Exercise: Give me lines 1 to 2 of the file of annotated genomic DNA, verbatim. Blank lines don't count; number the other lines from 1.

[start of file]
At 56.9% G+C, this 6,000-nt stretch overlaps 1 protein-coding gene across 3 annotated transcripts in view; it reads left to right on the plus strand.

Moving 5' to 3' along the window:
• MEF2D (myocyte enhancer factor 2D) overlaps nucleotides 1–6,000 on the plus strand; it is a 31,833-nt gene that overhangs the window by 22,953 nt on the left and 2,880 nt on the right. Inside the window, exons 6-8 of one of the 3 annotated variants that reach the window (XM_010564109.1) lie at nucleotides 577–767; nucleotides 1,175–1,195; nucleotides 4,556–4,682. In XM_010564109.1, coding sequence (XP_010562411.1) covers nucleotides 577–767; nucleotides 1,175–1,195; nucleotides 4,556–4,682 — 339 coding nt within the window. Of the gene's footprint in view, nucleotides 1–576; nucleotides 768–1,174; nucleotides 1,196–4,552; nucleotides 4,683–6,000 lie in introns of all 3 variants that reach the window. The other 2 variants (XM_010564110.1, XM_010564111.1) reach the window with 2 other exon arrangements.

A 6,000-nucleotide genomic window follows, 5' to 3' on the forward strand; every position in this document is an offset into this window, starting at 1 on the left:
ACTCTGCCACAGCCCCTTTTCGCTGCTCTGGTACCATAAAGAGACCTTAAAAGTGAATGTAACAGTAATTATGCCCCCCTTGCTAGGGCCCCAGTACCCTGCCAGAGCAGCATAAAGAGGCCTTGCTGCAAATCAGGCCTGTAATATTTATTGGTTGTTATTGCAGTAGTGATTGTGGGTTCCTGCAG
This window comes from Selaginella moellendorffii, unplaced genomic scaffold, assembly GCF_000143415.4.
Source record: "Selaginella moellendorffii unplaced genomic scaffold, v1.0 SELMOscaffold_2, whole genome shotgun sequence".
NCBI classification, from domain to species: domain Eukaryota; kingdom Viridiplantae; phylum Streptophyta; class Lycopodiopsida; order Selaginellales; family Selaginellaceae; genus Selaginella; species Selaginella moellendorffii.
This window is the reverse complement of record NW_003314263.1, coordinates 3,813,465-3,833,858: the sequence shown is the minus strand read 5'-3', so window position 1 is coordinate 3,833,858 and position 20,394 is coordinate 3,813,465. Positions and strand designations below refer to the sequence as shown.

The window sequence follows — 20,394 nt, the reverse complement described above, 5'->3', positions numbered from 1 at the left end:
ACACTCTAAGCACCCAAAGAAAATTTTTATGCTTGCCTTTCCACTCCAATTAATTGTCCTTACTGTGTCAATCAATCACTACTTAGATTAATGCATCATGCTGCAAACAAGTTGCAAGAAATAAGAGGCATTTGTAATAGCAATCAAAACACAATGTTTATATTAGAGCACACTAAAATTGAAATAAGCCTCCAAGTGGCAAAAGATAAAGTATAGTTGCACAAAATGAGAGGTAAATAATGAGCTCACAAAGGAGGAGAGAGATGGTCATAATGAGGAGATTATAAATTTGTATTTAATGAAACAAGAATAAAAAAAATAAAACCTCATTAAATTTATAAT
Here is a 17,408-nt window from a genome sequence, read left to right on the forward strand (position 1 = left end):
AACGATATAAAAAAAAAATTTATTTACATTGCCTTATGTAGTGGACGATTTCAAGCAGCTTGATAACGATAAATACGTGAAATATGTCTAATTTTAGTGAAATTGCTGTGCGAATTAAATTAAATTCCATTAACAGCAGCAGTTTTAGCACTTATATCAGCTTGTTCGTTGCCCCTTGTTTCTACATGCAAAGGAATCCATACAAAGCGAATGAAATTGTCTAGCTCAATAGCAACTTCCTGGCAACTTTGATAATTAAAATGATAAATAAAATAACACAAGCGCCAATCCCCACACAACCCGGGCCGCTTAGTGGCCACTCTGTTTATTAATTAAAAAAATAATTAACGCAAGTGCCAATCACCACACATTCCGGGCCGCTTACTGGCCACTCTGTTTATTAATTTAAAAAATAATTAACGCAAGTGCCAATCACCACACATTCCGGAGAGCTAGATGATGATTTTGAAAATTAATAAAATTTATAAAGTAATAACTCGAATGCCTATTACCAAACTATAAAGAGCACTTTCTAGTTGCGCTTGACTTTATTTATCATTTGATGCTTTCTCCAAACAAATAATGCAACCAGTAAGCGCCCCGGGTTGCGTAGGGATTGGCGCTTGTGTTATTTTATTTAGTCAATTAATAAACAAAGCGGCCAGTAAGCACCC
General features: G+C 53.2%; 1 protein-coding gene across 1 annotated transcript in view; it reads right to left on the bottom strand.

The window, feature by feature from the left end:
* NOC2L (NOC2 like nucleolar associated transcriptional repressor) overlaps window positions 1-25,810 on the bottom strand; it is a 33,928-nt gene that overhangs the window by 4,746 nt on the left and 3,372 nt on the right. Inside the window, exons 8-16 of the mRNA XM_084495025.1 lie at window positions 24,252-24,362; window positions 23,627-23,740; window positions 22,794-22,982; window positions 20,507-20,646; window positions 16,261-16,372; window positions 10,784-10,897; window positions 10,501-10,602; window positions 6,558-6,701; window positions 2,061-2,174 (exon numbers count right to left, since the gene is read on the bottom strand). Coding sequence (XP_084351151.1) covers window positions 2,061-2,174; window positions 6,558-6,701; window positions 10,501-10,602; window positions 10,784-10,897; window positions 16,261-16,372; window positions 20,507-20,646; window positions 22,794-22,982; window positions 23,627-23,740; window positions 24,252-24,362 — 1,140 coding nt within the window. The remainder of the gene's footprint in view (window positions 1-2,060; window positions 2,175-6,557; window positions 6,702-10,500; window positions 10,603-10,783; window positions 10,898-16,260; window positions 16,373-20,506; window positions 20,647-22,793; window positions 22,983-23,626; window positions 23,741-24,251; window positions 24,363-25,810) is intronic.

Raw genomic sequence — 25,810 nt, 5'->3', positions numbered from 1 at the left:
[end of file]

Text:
At 56.9% G+C, this 6,000-nt stretch overlaps 1 protein-coding gene across 3 annotated transcripts in view; it reads left to right on the plus strand.

Moving 5' to 3' along the window: